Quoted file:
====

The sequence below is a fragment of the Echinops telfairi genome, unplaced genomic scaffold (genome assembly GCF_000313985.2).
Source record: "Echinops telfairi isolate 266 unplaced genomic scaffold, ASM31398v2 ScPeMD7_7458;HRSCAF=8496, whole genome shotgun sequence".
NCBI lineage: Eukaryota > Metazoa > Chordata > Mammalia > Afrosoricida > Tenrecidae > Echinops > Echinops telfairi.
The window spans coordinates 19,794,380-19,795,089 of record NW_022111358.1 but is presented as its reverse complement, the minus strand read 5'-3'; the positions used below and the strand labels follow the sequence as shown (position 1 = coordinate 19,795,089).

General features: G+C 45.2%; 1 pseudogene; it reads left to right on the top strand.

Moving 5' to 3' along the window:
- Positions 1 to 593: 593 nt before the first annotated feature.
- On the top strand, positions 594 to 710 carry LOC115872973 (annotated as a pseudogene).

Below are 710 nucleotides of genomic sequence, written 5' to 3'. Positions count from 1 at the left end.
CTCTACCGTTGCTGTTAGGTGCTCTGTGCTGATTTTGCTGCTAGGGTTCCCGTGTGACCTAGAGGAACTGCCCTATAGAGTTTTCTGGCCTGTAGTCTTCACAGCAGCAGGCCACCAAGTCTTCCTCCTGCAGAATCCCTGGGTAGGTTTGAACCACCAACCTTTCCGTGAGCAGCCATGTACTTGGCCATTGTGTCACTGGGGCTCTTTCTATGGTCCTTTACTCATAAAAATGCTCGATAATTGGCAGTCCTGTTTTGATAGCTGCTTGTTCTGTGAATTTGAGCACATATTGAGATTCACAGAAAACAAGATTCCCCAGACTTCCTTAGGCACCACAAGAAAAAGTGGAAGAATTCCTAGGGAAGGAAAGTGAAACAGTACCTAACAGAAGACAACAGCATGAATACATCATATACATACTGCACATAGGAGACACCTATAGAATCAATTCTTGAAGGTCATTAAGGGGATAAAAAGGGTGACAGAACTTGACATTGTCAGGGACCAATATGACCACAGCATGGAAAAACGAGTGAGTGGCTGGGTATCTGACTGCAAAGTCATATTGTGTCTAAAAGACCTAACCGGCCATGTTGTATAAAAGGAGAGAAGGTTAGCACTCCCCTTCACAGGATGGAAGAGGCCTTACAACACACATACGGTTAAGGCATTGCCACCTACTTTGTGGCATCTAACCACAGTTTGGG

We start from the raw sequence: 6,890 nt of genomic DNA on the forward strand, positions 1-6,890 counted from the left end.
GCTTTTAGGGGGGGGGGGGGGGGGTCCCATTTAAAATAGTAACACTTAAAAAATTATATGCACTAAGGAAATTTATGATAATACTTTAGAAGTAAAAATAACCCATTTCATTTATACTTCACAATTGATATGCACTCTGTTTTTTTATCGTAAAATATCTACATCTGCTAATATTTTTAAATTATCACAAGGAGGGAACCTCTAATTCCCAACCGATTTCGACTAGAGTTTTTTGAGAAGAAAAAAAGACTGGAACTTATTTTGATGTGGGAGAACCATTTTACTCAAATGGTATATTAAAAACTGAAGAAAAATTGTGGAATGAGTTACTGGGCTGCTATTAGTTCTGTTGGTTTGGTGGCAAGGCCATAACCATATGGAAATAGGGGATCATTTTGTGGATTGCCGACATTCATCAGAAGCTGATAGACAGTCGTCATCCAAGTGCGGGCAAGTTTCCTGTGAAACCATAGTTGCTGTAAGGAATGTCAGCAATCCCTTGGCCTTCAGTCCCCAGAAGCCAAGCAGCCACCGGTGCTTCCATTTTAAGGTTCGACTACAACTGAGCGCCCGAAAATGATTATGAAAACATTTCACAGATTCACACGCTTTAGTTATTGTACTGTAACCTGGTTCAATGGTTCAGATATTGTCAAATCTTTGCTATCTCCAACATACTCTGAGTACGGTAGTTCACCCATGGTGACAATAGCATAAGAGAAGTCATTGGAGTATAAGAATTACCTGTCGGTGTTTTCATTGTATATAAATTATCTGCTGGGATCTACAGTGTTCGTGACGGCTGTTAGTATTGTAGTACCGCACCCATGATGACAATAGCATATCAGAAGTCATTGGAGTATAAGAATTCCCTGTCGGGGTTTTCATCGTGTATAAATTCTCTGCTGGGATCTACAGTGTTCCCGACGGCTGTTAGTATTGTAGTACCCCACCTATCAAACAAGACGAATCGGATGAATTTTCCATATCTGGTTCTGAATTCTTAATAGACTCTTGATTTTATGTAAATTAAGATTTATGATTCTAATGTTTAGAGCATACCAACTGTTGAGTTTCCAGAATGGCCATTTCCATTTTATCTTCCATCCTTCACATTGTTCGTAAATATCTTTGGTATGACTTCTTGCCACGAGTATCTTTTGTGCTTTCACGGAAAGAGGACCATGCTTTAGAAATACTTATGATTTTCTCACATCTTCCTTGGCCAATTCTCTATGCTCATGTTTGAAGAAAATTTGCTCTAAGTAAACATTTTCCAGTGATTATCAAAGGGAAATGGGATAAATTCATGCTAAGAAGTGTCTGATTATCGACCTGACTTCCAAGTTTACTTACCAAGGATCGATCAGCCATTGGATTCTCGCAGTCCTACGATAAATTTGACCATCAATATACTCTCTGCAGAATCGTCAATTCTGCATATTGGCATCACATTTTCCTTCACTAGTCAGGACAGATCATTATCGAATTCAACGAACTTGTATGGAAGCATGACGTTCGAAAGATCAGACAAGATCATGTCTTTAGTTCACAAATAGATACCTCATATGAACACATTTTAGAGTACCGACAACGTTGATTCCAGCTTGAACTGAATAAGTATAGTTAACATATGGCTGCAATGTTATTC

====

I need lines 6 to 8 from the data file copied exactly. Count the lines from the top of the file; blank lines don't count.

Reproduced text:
Moving 5' to 3' along the window:
- Positions 1 to 593: 593 nt before the first annotated feature.
- On the top strand, positions 594 to 710 carry LOC115872973 (annotated as a pseudogene).